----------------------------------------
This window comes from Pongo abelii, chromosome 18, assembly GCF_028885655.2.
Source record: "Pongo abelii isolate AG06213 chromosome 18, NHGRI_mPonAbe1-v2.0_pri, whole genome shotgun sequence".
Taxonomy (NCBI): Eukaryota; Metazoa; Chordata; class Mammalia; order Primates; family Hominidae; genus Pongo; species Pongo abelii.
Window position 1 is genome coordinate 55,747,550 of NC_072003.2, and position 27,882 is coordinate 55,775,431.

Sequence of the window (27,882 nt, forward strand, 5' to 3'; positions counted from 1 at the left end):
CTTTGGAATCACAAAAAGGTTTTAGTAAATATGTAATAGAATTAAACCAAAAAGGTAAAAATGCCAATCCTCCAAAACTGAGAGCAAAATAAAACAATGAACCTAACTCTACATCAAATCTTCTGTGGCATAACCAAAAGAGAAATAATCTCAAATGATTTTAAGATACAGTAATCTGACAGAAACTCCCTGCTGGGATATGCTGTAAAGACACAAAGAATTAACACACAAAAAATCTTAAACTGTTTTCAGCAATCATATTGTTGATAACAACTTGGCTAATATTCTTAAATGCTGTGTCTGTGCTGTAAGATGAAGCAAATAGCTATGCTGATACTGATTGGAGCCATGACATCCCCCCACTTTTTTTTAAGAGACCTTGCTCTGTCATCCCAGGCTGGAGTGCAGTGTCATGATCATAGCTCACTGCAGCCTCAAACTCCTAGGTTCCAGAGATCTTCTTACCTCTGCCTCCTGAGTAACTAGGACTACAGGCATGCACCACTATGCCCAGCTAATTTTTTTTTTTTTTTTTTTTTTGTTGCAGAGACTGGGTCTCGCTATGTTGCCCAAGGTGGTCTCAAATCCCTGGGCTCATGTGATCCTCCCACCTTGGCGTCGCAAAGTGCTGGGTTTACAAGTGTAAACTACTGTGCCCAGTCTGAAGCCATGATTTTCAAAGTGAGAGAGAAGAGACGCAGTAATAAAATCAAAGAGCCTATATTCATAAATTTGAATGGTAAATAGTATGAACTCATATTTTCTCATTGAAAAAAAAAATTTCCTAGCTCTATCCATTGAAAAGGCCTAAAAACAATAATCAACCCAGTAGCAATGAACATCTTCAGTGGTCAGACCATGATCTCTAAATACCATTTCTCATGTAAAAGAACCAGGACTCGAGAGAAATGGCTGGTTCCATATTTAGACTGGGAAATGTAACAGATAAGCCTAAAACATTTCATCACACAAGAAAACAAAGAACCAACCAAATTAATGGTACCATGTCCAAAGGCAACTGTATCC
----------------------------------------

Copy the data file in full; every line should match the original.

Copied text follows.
This window comes from Pongo abelii, chromosome 18, assembly GCF_028885655.2.
Source record: "Pongo abelii isolate AG06213 chromosome 18, NHGRI_mPonAbe1-v2.0_pri, whole genome shotgun sequence".
Taxonomy (NCBI): Eukaryota; Metazoa; Chordata; class Mammalia; order Primates; family Hominidae; genus Pongo; species Pongo abelii.
Window position 1 is genome coordinate 55,747,550 of NC_072003.2, and position 27,882 is coordinate 55,775,431.

Sequence of the window (27,882 nt, forward strand, 5' to 3'; positions counted from 1 at the left end):
CTTTGGAATCACAAAAAGGTTTTAGTAAATATGTAATAGAATTAAACCAAAAAGGTAAAAATGCCAATCCTCCAAAACTGAGAGCAAAATAAAACAATGAACCTAACTCTACATCAAATCTTCTGTGGCATAACCAAAAGAGAAATAATCTCAAATGATTTTAAGATACAGTAATCTGACAGAAACTCCCTGCTGGGATATGCTGTAAAGACACAAAGAATTAACACACAAAAAATCTTAAACTGTTTTCAGCAATCATATTGTTGATAACAACTTGGCTAATATTCTTAAATGCTGTGTCTGTGCTGTAAGATGAAGCAAATAGCTATGCTGATACTGATTGGAGCCATGACATCCCCCCACTTTTTTTTAAGAGACCTTGCTCTGTCATCCCAGGCTGGAGTGCAGTGTCATGATCATAGCTCACTGCAGCCTCAAACTCCTAGGTTCCAGAGATCTTCTTACCTCTGCCTCCTGAGTAACTAGGACTACAGGCATGCACCACTATGCCCAGCTAATTTTTTTTTTTTTTTTTTTTTTGTTGCAGAGACTGGGTCTCGCTATGTTGCCCAAGGTGGTCTCAAATCCCTGGGCTCATGTGATCCTCCCACCTTGGCGTCGCAAAGTGCTGGGTTTACAAGTGTAAACTACTGTGCCCAGTCTGAAGCCATGATTTTCAAAGTGAGAGAGAAGAGACGCAGTAATAAAATCAAAGAGCCTATATTCATAAATTTGAATGGTAAATAGTATGAACTCATATTTTCTCATTGAAAAAAAAAATTTCCTAGCTCTATCCATTGAAAAGGCCTAAAAACAATAATCAACCCAGTAGCAATGAACATCTTCAGTGGTCAGACCATGATCTCTAAATACCATTTCTCATGTAAAAGAACCAGGACTCGAGAGAAATGGCTGGTTCCATATTTAGACTGGGAAATGTAACAGATAAGCCTAAAACATTTCATCACACAAGAAAACAAAGAACCAACCAAATTAATGGTACCATGTCCAAAGGCAACTGTATCC